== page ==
By allowing ads to appear on this site, you support the local businesses who, in turn, support local journalism.
Lake Lanier Fishing Report: Bass, crappie still biting with cold snap
Lake Lanier
Lake Lanier. - photo by File photo

Lake Lanier’s water level is holding steady at 1,065.97 or 5.03 feet below our normal full pool of 1,071. Surface temperatures quickly fell into the 40’s with the recent cold snap. The main lake and creeks mouths are mostly clear. The creeks, pockets and rivers are slightly stained. The Chattahoochee River is clear. Check generation schedules before heading out to the river at 770-945-1466.

When air temperatures drop into the teens, we must prepare before hitting the lake. It’s not just for comfort but, more importantly, safety. Dress in layers in your warmest cloths. Wind chills increase exponentially with the wind speed out on the lake. Wear a rain suit or overalls to protect you from the wind. 

First of all, a warm breakfast along with a thermos of coffee or hot chocolate is a very good start. After eating, put on most of your outdoors clothes and turn off the heater in your vehicle to get acclimated to the outside temperatures.

Despite popular thought, we do not lose 80 percent of our body heat through our head. It sure can feel that way because eyes, ears, nose and lips are extremely sensitive areas. A winter hat and hooded jacket are good, but add a nice motorcycle helmet or at least some form of face cover. Quality gloves and warm boats complete the ensemble.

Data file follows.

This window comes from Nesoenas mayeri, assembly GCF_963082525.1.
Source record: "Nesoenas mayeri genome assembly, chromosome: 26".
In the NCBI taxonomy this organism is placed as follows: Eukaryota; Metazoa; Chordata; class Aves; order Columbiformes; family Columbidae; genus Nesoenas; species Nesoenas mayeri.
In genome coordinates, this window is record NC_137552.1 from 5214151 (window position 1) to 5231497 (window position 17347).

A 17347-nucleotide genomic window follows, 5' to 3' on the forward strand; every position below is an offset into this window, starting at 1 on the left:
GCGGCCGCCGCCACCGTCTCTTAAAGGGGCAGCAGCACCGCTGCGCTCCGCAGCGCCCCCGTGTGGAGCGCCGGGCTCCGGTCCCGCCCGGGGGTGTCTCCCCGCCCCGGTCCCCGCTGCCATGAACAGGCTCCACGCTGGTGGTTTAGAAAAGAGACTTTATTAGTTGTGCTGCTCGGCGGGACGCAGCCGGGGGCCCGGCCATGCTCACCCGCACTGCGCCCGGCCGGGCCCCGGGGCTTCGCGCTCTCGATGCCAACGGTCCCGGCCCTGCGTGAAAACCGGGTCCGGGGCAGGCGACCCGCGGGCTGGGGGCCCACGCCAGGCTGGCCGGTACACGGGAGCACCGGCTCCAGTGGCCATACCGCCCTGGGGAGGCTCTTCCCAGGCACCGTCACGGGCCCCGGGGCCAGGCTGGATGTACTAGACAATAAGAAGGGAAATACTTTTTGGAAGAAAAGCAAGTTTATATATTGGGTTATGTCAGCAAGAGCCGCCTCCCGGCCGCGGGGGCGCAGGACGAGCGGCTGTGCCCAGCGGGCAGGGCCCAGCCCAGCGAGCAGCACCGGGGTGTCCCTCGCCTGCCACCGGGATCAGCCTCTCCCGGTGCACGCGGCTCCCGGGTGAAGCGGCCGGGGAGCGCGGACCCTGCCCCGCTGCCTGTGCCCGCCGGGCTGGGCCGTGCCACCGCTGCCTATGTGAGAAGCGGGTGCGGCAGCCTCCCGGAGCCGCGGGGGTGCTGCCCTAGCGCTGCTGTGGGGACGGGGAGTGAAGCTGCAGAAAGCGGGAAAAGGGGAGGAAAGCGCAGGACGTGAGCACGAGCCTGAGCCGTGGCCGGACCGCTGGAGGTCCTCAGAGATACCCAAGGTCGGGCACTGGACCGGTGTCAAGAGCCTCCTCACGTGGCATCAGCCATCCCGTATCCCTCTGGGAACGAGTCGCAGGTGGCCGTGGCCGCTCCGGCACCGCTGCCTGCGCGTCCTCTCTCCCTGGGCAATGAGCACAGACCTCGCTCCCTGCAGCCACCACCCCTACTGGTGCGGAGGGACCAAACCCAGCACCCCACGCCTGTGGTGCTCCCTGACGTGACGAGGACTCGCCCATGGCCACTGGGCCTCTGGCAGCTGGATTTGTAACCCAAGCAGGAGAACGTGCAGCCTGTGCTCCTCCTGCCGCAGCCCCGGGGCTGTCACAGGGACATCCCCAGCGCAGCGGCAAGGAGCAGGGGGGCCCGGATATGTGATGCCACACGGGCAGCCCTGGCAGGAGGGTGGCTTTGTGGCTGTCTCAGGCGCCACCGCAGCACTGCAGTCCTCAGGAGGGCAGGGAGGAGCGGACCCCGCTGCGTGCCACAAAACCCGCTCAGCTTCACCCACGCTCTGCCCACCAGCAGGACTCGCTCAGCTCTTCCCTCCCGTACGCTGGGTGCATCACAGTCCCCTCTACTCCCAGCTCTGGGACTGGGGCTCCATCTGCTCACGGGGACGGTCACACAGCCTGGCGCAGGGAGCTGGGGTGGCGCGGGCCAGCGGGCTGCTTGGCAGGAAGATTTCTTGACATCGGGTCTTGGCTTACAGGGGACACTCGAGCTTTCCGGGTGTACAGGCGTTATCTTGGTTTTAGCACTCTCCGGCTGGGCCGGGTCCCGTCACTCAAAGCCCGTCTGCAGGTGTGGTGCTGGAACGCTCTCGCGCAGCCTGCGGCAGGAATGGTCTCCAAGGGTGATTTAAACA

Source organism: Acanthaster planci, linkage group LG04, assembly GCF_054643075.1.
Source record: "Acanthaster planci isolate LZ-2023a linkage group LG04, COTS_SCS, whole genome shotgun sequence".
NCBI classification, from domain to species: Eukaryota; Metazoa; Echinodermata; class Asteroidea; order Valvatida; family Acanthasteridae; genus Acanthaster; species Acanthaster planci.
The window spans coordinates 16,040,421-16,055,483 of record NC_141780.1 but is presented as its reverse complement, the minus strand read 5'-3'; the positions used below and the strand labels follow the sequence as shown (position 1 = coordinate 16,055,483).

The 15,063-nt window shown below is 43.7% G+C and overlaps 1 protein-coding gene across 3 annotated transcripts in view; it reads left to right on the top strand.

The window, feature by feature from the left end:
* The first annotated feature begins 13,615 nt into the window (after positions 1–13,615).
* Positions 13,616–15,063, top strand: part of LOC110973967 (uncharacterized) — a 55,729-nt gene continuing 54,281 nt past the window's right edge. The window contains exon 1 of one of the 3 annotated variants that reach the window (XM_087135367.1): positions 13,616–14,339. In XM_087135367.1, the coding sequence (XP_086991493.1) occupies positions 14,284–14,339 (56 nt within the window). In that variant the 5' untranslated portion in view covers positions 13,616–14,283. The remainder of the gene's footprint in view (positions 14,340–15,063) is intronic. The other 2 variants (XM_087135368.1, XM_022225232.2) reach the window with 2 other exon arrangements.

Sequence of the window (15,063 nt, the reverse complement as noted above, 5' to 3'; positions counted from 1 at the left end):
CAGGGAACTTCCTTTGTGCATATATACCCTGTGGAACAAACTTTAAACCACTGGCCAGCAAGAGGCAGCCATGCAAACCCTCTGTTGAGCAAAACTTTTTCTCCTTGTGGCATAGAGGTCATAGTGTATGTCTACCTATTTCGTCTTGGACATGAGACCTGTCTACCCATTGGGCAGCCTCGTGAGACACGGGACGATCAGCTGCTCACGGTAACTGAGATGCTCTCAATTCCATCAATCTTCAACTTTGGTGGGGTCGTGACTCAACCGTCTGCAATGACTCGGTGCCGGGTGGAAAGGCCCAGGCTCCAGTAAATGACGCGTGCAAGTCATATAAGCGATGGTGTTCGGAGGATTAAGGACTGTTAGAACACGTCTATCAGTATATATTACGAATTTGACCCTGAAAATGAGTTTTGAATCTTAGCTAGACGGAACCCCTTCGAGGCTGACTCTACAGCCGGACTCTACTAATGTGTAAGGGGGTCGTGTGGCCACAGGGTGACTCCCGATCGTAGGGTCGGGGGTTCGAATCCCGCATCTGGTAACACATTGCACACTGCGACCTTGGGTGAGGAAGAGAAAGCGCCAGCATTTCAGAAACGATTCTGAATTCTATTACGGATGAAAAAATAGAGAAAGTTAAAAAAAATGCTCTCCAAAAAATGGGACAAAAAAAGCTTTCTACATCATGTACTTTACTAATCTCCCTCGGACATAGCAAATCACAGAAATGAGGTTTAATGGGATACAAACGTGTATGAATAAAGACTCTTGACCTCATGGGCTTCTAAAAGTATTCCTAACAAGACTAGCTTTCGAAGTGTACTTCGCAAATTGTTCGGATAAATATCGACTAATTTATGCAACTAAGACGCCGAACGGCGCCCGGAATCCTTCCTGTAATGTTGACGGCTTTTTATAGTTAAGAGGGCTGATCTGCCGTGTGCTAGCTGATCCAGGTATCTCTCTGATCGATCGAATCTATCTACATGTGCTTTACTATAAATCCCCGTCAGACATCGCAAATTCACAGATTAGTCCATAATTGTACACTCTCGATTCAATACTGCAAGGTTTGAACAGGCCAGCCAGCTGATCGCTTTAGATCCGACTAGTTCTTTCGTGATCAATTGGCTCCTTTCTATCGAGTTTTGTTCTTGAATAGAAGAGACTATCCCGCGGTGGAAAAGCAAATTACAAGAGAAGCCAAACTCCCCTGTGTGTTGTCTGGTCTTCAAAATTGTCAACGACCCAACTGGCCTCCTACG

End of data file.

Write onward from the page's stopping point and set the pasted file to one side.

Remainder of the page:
Cover everything you can and stay dry.

Carry insolated overalls in your vehicles. Then you can transfer them to the boat when you launch in winter. Overalls are essential to have in case you need to change a tire in the extreme cold. For anglers, they also provide a dry change of clothes in case someone falls into the water. Lastly, carry a large bottle of water in case you ever get stuck in the ice or snow.

Bass: So far, the extreme cold seems to have affected anglers more than the bass. Even though we had to fish slower, some bass bit shallow, while the majority were deep this past week. Hopefully the weather will warm up a little for the next week. Hard core anglers that can handle the cold are still catching bass using the same methods that were successful before the cold snap. You may need to slow down and fish your lures slower than before the extreme cold weather comes this week. 

Bass are cold-blooded animals, so it goes to reason that when water temperatures drop, so does a fish’s activity level. It often pays for anglers to slow down the speed we retrieve our lures to allow these slower moving predators a slower moving lure. The good news is that cold-winter water also tends to congregate bass into tight groups on the bottom where you can catch several in the same small area.

This week, dragging a «-ounce Strike King Pro Model Jig with a Big Bites Yo Momma trailer or a Ú-ounce Gamakatsu Alien Head rigged with a Big Bites Flying Squirrel in the ditches and around rocky bluff walls has scored some good fish. Work from 15 to as much as 50 feet deep. Cast these lures to the sides of the ditches or to steep rocky banks and drag them very slowly, allowing them to just crawl over the rocks. On steep banks, we often click open the line bar or bail and feed line back to the jig to make sure your lures stay in contact with the bottom.

Jerk banks are time-tested lures for use in cold winter conditions. My favorite jerk bait is the SPRO McStick 110. These lures are buoyant and are designed to suspend around 5 feet deep. When you work these lures with a jerk and pause (or stop and go) retrieve, these actually mimic a dying shad or herring. I use an 8-foot, medium-weight, Kissel Kraft Custom Crank Bait Rod and spool my reel with a 10-pound test Sunline Sniper Fluorocarbon. Work your jerk bait with a jerk, pause retrieve and impart three second pauses at first and lengthen or shorten the pause until you find out what the fish prefers.